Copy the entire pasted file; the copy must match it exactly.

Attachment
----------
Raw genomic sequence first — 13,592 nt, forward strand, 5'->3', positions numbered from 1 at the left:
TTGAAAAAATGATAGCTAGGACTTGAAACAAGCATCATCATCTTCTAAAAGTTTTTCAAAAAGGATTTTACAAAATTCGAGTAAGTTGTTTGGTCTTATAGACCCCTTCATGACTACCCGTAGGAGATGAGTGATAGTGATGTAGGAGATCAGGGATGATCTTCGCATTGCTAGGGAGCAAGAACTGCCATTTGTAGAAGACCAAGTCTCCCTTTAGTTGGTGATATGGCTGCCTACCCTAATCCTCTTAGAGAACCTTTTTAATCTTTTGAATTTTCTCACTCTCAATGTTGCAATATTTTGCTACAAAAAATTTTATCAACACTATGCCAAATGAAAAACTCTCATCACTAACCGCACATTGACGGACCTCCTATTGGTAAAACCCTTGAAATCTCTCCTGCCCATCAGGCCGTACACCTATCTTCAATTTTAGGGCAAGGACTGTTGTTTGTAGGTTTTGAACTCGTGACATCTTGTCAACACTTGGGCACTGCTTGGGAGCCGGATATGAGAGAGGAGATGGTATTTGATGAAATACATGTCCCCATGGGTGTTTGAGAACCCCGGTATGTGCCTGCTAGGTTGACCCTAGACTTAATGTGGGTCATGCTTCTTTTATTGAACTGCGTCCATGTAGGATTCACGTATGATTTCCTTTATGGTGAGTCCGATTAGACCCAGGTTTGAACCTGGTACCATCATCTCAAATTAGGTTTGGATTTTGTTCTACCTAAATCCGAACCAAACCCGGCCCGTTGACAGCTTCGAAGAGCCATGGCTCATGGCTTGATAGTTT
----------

Raw genomic sequence first — 13,592 nt, forward strand, 5'->3', positions numbered from 1 at the left:
TTGAAAAAATGATAGCTAGGACTTGAAACAAGCATCATCATCTTCTAAAAGTTTTTCAAAAAGGATTTTACAAAATTCGAGTAAGTTGTTTGGTCTTATAGACCCCTTCATGACTACCCGTAGGAGATGAGTGATAGTGATGTAGGAGATCAGGGATGATCTTCGCATTGCTAGGGAGCAAGAACTGCCATTTGTAGAAGACCAAGTCTCCCTTTAGTTGGTGATATGGCTGCCTACCCTAATCCTCTTAGAGAACCTTTTTAATCTTTTGAATTTTCTCACTCTCAATGTTGCAATATTTTGCTACAAAAAATTTTATCAACACTATGCCAAATGAAAAACTCTCATCACTAACCGCACATTGACGGACCTCCTATTGGTAAAACCCTTGAAATCTCTCCTGCCCATCAGGCCGTACACCTATCTTCAATTTTAGGGCAAGGACTGTTGTTTGTAGGTTTTGAACTCGTGACATCTTGTCAACACTTGGGCACTGCTTGGGAGCCGGATATGAGAGAGGAGATGGTATTTGATGAAATACATGTCCCCATGGGTGTTTGAGAACCCCGGTATGTGCCTGCTAGGTTGACCCTAGACTTAATGTGGGTCATGCTTCTTTTATTGAACTGCGTCCATGTAGGATTCACGTATGATTTCCTTTATGGTGAGTCCGATTAGACCCAGGTTTGAACCTGGTACCATCATCTCAAATTAGGTTTGGATTTTGTTCTACCTAAATCCGAACCAAACCCGGCCCGTTGACAGCTTCGAAGAGCCATGGCTCATGGCTTGATAGTTT